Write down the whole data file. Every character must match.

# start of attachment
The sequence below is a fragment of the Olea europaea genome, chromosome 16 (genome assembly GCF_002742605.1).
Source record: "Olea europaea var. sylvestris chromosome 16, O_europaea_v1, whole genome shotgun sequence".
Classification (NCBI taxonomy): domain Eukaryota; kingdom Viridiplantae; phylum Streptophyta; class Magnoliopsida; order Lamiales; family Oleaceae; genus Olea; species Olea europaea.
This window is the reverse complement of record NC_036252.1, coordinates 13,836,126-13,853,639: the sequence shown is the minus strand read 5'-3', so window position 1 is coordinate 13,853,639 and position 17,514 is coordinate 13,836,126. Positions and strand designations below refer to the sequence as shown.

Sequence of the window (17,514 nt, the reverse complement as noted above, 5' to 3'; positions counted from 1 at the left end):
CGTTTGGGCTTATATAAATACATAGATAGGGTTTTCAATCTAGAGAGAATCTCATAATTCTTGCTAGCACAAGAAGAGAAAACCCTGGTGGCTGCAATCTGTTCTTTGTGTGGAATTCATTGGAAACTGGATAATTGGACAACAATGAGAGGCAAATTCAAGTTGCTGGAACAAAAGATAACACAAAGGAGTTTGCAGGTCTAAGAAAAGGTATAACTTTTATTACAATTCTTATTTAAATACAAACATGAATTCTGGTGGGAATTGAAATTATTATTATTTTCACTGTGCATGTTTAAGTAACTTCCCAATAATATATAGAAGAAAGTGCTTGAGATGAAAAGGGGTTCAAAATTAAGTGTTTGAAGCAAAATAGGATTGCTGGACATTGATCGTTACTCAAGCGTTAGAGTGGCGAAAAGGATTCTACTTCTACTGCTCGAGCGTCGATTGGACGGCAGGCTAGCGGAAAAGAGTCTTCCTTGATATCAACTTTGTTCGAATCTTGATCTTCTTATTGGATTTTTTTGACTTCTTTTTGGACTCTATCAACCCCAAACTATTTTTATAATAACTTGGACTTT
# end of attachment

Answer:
The sequence below is a fragment of the Olea europaea genome, chromosome 16 (genome assembly GCF_002742605.1).
Source record: "Olea europaea var. sylvestris chromosome 16, O_europaea_v1, whole genome shotgun sequence".
Classification (NCBI taxonomy): domain Eukaryota; kingdom Viridiplantae; phylum Streptophyta; class Magnoliopsida; order Lamiales; family Oleaceae; genus Olea; species Olea europaea.
This window is the reverse complement of record NC_036252.1, coordinates 13,836,126-13,853,639: the sequence shown is the minus strand read 5'-3', so window position 1 is coordinate 13,853,639 and position 17,514 is coordinate 13,836,126. Positions and strand designations below refer to the sequence as shown.

Sequence of the window (17,514 nt, the reverse complement as noted above, 5' to 3'; positions counted from 1 at the left end):
CGTTTGGGCTTATATAAATACATAGATAGGGTTTTCAATCTAGAGAGAATCTCATAATTCTTGCTAGCACAAGAAGAGAAAACCCTGGTGGCTGCAATCTGTTCTTTGTGTGGAATTCATTGGAAACTGGATAATTGGACAACAATGAGAGGCAAATTCAAGTTGCTGGAACAAAAGATAACACAAAGGAGTTTGCAGGTCTAAGAAAAGGTATAACTTTTATTACAATTCTTATTTAAATACAAACATGAATTCTGGTGGGAATTGAAATTATTATTATTTTCACTGTGCATGTTTAAGTAACTTCCCAATAATATATAGAAGAAAGTGCTTGAGATGAAAAGGGGTTCAAAATTAAGTGTTTGAAGCAAAATAGGATTGCTGGACATTGATCGTTACTCAAGCGTTAGAGTGGCGAAAAGGATTCTACTTCTACTGCTCGAGCGTCGATTGGACGGCAGGCTAGCGGAAAAGAGTCTTCCTTGATATCAACTTTGTTCGAATCTTGATCTTCTTATTGGATTTTTTTGACTTCTTTTTGGACTCTATCAACCCCAAACTATTTTTATAATAACTTGGACTTT